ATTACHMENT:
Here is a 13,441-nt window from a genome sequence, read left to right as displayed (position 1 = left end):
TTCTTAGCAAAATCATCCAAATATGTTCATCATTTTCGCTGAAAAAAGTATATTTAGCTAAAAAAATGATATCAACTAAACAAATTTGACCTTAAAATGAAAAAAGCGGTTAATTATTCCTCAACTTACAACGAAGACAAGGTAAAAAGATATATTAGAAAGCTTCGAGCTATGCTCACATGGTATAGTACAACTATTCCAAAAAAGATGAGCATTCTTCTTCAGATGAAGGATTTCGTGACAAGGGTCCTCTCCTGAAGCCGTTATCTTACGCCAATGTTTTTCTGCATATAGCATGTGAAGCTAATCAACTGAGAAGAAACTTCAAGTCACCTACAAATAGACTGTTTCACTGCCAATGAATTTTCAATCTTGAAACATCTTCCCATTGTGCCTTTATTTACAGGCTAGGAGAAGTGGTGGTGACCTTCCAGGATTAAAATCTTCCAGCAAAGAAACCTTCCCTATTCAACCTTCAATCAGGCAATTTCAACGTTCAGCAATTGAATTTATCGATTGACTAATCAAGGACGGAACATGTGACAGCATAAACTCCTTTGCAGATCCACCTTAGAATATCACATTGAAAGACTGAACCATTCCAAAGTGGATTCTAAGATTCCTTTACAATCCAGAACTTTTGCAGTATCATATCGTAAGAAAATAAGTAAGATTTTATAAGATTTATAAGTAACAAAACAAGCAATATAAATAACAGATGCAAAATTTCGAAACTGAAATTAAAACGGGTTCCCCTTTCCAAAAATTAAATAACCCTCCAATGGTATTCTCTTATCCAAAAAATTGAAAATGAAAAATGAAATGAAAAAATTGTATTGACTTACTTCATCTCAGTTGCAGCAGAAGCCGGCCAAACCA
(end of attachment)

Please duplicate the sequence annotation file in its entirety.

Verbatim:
Here is a 13,441-nt window from a genome sequence, read left to right as displayed (position 1 = left end):
TTCTTAGCAAAATCATCCAAATATGTTCATCATTTTCGCTGAAAAAAGTATATTTAGCTAAAAAAATGATATCAACTAAACAAATTTGACCTTAAAATGAAAAAAGCGGTTAATTATTCCTCAACTTACAACGAAGACAAGGTAAAAAGATATATTAGAAAGCTTCGAGCTATGCTCACATGGTATAGTACAACTATTCCAAAAAAGATGAGCATTCTTCTTCAGATGAAGGATTTCGTGACAAGGGTCCTCTCCTGAAGCCGTTATCTTACGCCAATGTTTTTCTGCATATAGCATGTGAAGCTAATCAACTGAGAAGAAACTTCAAGTCACCTACAAATAGACTGTTTCACTGCCAATGAATTTTCAATCTTGAAACATCTTCCCATTGTGCCTTTATTTACAGGCTAGGAGAAGTGGTGGTGACCTTCCAGGATTAAAATCTTCCAGCAAAGAAACCTTCCCTATTCAACCTTCAATCAGGCAATTTCAACGTTCAGCAATTGAATTTATCGATTGACTAATCAAGGACGGAACATGTGACAGCATAAACTCCTTTGCAGATCCACCTTAGAATATCACATTGAAAGACTGAACCATTCCAAAGTGGATTCTAAGATTCCTTTACAATCCAGAACTTTTGCAGTATCATATCGTAAGAAAATAAGTAAGATTTTATAAGATTTATAAGTAACAAAACAAGCAATATAAATAACAGATGCAAAATTTCGAAACTGAAATTAAAACGGGTTCCCCTTTCCAAAAATTAAATAACCCTCCAATGGTATTCTCTTATCCAAAAAATTGAAAATGAAAAATGAAATGAAAAAATTGTATTGACTTACTTCATCTCAGTTGCAGCAGAAGCCGGCCAAACCA